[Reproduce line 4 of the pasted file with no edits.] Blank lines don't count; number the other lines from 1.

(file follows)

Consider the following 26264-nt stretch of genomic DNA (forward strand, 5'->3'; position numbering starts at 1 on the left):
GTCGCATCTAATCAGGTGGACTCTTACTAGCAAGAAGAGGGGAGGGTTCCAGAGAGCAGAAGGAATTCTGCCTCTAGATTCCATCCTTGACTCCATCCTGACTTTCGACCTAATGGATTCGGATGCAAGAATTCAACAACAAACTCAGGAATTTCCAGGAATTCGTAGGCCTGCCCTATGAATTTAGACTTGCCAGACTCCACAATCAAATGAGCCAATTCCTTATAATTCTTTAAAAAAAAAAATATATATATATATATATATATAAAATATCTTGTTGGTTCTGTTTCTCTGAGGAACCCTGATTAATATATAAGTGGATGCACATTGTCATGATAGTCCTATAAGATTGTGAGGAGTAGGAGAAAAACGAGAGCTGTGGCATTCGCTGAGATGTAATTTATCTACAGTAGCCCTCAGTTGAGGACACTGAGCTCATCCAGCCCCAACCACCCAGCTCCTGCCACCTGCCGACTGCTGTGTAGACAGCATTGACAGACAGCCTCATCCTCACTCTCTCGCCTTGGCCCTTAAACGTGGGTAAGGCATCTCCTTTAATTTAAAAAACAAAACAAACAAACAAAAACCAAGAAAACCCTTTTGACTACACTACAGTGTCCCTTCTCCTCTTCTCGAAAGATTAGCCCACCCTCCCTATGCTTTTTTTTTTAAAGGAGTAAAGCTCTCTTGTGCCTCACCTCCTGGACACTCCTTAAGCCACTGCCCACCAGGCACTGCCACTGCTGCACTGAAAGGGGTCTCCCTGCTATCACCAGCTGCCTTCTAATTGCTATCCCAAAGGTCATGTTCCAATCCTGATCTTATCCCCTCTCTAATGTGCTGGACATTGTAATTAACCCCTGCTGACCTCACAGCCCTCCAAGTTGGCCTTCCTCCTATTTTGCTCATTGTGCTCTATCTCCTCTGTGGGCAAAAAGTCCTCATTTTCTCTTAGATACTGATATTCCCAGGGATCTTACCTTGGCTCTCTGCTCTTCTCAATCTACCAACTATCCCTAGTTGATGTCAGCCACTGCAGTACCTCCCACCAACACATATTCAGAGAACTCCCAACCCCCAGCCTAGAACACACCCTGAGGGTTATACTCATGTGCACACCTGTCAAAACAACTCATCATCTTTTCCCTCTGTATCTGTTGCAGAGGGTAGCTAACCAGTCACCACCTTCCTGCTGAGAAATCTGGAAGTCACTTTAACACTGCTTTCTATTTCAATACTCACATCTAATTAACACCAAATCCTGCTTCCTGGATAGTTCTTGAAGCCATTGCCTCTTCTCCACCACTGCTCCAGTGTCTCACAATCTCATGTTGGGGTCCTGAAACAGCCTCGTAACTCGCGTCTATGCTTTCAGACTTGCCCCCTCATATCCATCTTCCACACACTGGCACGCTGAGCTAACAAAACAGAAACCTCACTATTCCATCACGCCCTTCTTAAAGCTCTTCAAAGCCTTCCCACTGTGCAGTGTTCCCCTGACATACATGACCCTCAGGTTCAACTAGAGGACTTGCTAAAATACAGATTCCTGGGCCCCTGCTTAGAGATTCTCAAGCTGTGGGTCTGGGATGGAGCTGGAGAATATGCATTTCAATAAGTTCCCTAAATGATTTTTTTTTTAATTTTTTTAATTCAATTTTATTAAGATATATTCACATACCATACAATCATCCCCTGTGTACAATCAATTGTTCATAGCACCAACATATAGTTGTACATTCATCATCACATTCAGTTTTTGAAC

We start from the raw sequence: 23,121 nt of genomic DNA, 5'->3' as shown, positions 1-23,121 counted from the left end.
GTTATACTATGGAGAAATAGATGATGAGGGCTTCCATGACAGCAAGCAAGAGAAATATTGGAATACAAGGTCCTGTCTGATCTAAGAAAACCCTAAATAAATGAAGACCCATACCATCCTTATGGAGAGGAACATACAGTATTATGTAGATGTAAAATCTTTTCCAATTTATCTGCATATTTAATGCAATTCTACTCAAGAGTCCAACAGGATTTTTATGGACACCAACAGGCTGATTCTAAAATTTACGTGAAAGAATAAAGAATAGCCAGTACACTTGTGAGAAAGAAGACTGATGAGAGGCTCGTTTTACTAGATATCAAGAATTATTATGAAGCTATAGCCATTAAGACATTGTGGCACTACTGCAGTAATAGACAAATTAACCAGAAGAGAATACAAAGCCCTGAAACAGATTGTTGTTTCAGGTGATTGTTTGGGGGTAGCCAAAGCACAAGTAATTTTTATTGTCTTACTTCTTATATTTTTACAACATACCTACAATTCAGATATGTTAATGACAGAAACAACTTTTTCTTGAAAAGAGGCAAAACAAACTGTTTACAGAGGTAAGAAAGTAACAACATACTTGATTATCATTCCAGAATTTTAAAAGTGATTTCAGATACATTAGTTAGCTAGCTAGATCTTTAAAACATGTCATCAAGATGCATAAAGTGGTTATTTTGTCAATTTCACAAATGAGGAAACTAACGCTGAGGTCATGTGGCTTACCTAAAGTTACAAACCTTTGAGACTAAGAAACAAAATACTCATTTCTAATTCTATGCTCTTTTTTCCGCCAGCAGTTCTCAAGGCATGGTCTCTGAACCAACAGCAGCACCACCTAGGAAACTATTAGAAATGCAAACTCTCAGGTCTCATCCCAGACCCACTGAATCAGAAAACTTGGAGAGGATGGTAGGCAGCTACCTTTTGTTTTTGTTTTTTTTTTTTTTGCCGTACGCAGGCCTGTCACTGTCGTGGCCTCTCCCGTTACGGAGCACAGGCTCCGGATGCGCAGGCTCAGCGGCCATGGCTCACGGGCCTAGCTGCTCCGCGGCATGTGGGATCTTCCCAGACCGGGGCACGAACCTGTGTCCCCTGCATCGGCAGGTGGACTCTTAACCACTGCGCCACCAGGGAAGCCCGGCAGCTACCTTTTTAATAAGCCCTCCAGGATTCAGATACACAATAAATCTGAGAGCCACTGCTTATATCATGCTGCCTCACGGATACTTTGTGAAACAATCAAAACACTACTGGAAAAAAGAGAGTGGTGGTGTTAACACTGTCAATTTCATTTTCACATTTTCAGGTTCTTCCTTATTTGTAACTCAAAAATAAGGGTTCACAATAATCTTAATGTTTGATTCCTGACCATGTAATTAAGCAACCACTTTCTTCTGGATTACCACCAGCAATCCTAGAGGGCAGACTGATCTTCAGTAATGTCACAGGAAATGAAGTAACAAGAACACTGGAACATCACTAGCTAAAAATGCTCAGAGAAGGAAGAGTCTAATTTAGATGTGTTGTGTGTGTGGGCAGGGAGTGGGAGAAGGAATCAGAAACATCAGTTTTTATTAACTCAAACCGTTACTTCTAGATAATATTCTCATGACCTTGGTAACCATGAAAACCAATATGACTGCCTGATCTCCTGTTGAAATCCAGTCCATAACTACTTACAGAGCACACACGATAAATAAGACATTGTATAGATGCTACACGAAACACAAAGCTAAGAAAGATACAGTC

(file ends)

GTTATACTATGGAGAAATAGATGATGAGGGCTTCCATGACAGCAAGCAAGAGAAATATTGGAATACAAGGTCCTGTCTGATCTAAGAAAACCCTAAATAAATGAAGACCCATACCATCCTTATGGAGAGGAACATACAGTATTATGTAGATGTAAAATCTTTTCCAATTTATCTGCATATTTAATGCAATTCTACTCAAGAGTCCAACAGGATTTTTATGGACACCAACAGGCTGATTCTAAAATTTACGTGAAAGAATAAAGAATAGCCAGTACACTTGTGAGAAAGAAGACTGATGAGAGGCTCGTTTTACTAGATATCAAGAATTATTATGAAGCTATAGCCATTAAGACATTGTGGCACTACTGCAGTAATAGACAAATTAACCAGAAGAGAATACAAAGCCCTGAAACAGATTGTTGTTTCAGGTGATTGTTTGGGGGTAGCCAAAGCACAAGTAATTTTTATTGTCTTACTTCTTATATTTTTACAACATACCTACAATTCAGATATGTTAATGACAGAAACAACTTTTTCTTGAAAAGAGGCAAAACAAACTGTTTACAGAGGTAAGAAAGTAACAACATACTTGATTATCATTCCAGAATTTTAAAAGTGATTTCAGATACATTAGTTAGCTAGCTAGATCTTTAAAACATGTCATCAAGATGCATAAAGTGGTTATTTTGTCAATTTCACAAATGAGGAAACTAACGCTGAGGTCATGTGGCTTACCTAAAGTTACAAACCTTTGAGACTAAGAAACAAAATACTCATTTCTAATTCTATGCTCTTTTTTCCGCCAGCAGTTCTCAAGGCATGGTCTCTGAACCAACAGCAGCACCACCTAGGAAACTATTAGAAATGCAAACTCTCAGGTCTCATCCCAGACCCACTGAATCAGAAAACTTGGAGAGGATGGTAGGCAGCTACCTTTTGTTTTTGTTTTTTTTTTTTTTGCCGTACGCAGGCCTGTCACTGTCGTGGCCTCTCCCGTTACGGAGCACAGGCTCCGGATGCGCAGGCTCAGCGGCCATGGCTCACGGGCCTAGCTGCTCCGCGGCATGTGGGATCTTCCCAGACCGGGGCACGAACCTGTGTCCCCTGCATCGGCAGGTGGACTCTTAACCACTGCGCCACCAGGGAAGCCCGGCAGCTACCTTTTTAATAAGCCCTCCAGGATTCAGATACACAATAAATCTGAGAGCCACTGCTTATATCATGCTGCCTCACGGATACTTTGTGAAACAATCAAAACACTACTGGAAAAAAGAGAGTGGTGGTGTTAACACTGTCAATTTCATTTTCACATTTTCAGGTTCTTCCTTATTTGTAACTCAAAAATAAGGGTTCACAATAATCTTAATGTTTGATTCCTGACCATGTAATTAAGCAACCACTTTCTTCTGGATTACCACCAGCAATCCTAGAGGGCAGACTGATCTTCAGTAATGTCACAGGAAATGAAGTAACAAGAACACTGGAACATCACTAGCTAAAAATGCTCAGAGAAGGAAGAGTCTAATTTAGATGTGTTGTGTGTGTGGGCAGGGAGTGGGAGAAGGAATCAGAAACATCAGTTTTTATTAACTCAAACCGTTACTTCTAGATAATATTCTCATGACCTTGGTAACCATGAAAACCAATATGACTGCCTGATCTCCTGTTGAAATCCAGTCCATAACTACTTACAGAGCACACACGATAAATAAGACATTGTATAGATGCTACACGAAACACAAAGCTAAGAAAGATACAGTC